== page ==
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William C. Altreuter
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Friday, March 05, 2004

A big, complicated, multiparty case that I've been working on for eight years settled on the eve of trial yesterday. Our position was vindicated, which was nice, and it settled at about what we had always said was the right price, which was satisfying, but what was really interesting about the whole thing to me was that I think it settled, finally, because over the course of the years the lawyers who were on the case changed, until there was finally the right combination of personalities in the room to allow for a discussion of the matter that was more or less free from the sort of posturing, and chest thumping and heel digging in that had gone on before. The people in the room finally started listening to what was being said, instead of holding fast to their opinions about the case. And, of course, if it hadn't settled when it settled we were going to be picking a jury. Sometimes that's what you want, but when the stakes are as high as they were here, and the outcome is as uncertain, everyone becomes very focused-- and that's when a deal can get done. It's really a question of ripeness-- and not just for the lawyers. The plaintiffs in this matter-- the people that is, the clients-- had lived with the case for so long that it had become a part of the fabric of their everyday lives. They went to bed with it every night, talked about it a family gatherings, brooded over it on car trips. It was about to come to an end, one way or another, and they were confronted with the idea of what the world would be like once this case was over. They started focusing too.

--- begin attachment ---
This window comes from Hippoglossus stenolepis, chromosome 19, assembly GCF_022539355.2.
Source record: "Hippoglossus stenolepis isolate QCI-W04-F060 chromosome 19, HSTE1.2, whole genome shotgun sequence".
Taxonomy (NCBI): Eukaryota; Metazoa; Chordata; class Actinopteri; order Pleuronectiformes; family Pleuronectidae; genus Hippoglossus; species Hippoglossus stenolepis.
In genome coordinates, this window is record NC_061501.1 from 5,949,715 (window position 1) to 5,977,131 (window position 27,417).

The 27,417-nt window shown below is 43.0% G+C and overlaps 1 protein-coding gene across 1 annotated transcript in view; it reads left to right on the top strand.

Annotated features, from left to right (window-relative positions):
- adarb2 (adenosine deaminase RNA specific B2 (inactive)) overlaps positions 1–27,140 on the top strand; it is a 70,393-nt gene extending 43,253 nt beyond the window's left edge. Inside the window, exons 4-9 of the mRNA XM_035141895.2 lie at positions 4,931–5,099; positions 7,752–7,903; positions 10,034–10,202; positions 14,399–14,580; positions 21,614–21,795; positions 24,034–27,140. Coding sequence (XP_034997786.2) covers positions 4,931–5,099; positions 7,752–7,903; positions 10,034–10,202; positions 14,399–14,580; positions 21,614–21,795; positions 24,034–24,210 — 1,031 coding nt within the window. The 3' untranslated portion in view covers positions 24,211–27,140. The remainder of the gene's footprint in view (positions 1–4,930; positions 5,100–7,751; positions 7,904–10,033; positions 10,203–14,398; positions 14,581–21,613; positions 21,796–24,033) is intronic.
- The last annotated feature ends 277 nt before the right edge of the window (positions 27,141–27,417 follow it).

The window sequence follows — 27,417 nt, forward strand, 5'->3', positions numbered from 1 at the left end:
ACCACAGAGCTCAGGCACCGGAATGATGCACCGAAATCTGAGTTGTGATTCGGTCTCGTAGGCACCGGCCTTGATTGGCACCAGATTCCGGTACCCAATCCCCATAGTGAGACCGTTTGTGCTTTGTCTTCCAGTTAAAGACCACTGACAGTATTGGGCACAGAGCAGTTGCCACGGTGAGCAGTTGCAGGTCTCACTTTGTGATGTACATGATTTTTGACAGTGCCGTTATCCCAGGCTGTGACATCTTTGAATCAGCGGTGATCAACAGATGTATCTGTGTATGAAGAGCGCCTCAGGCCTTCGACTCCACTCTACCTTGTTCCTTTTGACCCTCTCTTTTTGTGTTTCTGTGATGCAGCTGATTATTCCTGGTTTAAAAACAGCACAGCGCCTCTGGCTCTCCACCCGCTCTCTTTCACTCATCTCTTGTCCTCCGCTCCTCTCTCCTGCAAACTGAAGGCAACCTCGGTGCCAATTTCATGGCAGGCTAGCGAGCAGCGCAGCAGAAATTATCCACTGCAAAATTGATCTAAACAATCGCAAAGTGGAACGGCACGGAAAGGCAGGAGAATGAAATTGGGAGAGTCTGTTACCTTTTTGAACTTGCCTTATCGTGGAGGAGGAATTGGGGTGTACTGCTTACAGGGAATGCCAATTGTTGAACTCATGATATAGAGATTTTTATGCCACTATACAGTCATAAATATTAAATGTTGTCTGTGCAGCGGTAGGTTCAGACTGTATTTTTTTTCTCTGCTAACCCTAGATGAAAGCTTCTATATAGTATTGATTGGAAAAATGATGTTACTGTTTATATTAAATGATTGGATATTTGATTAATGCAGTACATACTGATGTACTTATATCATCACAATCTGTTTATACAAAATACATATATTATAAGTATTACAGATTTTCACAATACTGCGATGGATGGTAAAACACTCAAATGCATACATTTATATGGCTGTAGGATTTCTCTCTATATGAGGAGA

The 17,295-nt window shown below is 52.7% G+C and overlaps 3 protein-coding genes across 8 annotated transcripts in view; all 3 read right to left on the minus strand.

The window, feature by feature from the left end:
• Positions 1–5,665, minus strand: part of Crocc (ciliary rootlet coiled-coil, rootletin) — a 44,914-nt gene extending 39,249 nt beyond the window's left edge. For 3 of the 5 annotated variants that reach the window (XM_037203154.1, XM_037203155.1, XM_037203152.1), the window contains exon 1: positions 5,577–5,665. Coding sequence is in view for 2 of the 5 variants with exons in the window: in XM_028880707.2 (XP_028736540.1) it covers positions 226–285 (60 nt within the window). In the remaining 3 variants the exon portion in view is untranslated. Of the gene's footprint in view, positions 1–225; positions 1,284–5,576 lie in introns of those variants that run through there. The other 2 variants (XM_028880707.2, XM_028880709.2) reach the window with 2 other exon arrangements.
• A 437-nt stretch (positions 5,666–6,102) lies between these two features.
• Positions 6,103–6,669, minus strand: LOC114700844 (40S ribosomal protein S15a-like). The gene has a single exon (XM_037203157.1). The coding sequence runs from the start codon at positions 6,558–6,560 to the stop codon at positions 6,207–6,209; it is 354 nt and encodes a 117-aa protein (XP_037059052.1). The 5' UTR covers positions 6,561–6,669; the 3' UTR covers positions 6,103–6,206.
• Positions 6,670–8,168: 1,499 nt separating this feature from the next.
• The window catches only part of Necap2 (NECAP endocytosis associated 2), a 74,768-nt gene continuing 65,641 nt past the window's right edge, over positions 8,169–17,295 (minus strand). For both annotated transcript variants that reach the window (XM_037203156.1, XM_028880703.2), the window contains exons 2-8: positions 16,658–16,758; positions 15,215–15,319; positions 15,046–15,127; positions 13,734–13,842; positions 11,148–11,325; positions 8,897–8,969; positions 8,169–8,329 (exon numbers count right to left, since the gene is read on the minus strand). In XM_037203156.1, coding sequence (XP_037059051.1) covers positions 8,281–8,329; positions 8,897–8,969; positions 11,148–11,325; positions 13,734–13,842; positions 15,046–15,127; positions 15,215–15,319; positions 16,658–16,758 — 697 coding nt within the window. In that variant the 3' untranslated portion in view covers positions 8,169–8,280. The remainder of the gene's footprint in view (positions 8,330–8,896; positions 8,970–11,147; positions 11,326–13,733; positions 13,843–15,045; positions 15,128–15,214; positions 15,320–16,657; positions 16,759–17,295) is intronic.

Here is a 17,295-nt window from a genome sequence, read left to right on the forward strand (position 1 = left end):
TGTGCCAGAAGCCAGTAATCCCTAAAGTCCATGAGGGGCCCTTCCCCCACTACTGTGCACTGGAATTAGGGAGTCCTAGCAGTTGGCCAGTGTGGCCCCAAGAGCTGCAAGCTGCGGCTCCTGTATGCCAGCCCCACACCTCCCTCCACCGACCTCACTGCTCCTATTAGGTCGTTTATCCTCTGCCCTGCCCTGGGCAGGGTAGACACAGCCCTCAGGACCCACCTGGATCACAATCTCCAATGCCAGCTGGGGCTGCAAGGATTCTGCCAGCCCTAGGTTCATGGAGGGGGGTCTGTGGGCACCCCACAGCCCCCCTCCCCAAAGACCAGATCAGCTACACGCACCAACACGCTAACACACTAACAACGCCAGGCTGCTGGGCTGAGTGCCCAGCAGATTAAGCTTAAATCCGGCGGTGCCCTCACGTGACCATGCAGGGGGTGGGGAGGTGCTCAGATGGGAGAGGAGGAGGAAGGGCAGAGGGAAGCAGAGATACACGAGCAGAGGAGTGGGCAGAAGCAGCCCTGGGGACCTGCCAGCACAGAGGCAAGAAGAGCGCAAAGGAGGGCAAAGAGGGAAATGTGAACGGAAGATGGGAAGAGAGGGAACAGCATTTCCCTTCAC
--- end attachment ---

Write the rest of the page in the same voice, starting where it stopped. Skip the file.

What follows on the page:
I relate a lot of what we do to "The Maltese Falcon", and this reminds a bit of that. When Spade is reunited with Gutman and the others for the final negotiation the fat man gives him an envelope with ten thousand dollars inside. Spade counts the money, then says, "We were talking about more money than this."

"Yes, sir, we were," Gutman agreed, "but we were talking then. This is actual money, genuine coin of the realm, sir. With a dollar of this you can buy more than with ten dollars of talk."

Every negotiation I've ever been involved in, every deal I've ever made has always come down to that.

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